At the zoo, feeding Preston is another challenge. He loves mashing his fish to the point where it’s very unappetizing, or impossible to swallow. Then he’ll flick the fish away and expect a better one, only to do it all again. Every time I think, “I’m sorry buddy, but you did this to yourself!” Sometimes it takes a bit longer to feed the ones that like to play with their food!

Who is your favorite penguin?
It’s hard to choose, but…Erik! He will frequently lay on my foot and fall asleep during feeds, which makes it hard to get up when all the other penguins are done eating! It’s also a good angle for him to preen my
socks, which he also does pretty often.

Now, Bird Keeper Vickie Igleski

What’s the most rewarding part of your job?
The most rewarding thing is knowing that we are making a difference for the wild populations of African penguins. We are trialing silicone bands on our birds to see if they could work in the wild. We are offering our penguins prototype artificial nest boxes to see if they’d appeal to penguins in the wild. Also, it’s nice to have a penguin friend to hang out with when you are at work.

What’s the most challenging part of your job?
Avoiding penguin beaks! They’re sharp!

Who is your favorite penguin?
I think my favorite penguin is Preston. Ever since he came to the zoo he has shown such a sweet personality while still displaying his toughness to be a leader. Now seeing him as a parent makes him an even more special bird because he is protective when necessary, a good provider to his chick and yet still goes on “mini-vacations” away from the family to stay true to himself.

Next, Lead Keeper of Birds Chris Fuehrmeyer

What’s the most rewarding part of your job?
The most rewarding part of working with these penguins is being able to have relationships with them in both good times and bad.

What’s the most challenging part of your job?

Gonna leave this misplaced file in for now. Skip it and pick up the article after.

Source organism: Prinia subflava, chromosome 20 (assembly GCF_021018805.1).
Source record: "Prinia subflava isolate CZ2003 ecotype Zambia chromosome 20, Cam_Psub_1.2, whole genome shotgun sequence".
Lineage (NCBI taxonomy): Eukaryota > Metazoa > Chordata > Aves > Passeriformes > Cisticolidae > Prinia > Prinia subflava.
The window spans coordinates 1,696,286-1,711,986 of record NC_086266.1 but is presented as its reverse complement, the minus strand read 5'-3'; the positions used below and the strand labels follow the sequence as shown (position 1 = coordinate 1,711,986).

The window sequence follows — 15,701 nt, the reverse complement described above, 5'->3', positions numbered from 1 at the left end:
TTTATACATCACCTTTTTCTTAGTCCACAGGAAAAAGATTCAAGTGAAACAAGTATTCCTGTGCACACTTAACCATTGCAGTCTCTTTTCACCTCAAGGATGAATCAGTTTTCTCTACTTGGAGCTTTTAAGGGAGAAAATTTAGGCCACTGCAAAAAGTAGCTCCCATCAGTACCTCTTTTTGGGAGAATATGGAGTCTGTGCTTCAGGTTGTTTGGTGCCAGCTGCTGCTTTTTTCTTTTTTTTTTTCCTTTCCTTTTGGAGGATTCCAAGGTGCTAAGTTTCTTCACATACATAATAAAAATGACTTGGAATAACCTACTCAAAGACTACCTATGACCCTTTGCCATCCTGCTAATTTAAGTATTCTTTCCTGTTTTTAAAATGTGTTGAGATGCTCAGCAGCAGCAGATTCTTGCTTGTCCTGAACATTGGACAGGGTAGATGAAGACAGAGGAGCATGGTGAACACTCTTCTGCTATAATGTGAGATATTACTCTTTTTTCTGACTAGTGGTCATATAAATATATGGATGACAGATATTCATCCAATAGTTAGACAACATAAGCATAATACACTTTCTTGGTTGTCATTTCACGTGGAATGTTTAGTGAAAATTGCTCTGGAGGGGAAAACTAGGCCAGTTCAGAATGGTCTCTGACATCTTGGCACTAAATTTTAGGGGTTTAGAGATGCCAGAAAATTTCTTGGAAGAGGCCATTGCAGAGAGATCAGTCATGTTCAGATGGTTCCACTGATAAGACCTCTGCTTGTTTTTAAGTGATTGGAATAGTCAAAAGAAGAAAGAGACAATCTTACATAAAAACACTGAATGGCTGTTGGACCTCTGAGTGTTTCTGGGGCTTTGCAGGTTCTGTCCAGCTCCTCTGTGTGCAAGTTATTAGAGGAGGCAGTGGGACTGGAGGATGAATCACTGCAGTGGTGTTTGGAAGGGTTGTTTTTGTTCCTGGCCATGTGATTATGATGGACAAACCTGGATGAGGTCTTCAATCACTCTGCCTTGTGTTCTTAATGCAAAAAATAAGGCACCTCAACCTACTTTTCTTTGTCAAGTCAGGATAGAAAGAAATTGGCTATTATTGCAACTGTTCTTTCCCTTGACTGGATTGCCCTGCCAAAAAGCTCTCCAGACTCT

The most challenging part is being able to keep track of what everyone ate during each hand feeding so it can be documented on a feed chart. They all want to eat first and they don’t take turns. I used to bring out an extra chart to mark down each penguin and fish consumed as I fed, but the penguins started chewing on the paper and they would take my pen, so now I have to remember everything in my head to document it when the feed is over!

Who is your favorite penguin?
After a long time thinking on it, I pick Preston. He reminds me of myself in many ways. I believe we both have Type B personalities, especially when it comes to our leadership roles, such as being relaxed, patient, and friendly.

Finally, Assistant Lead Keeper of Birds Kristin Dvorak

What’s the most rewarding part of your job?
*surrounded by penguins during a hand feed*

You’re looking at it.

What’s the most challenging part of your job?
Keeping track of who’s getting what during a feed. You can’t tell, but I’m talking to myself nonstop in my head to make sure that everyone is receiving their medications and eating enough fish.

Who is your favorite penguin?
Erik is my buddy. We’re tight.

Let’s give it up for our penguin keepers, some of the most dedicated professionals who care deeply for the zoo’s cozy colony of African penguins! Tune in next time when we discuss why you can sometimes see toys, bubbles and even sprinklers in the African penguin exhibit!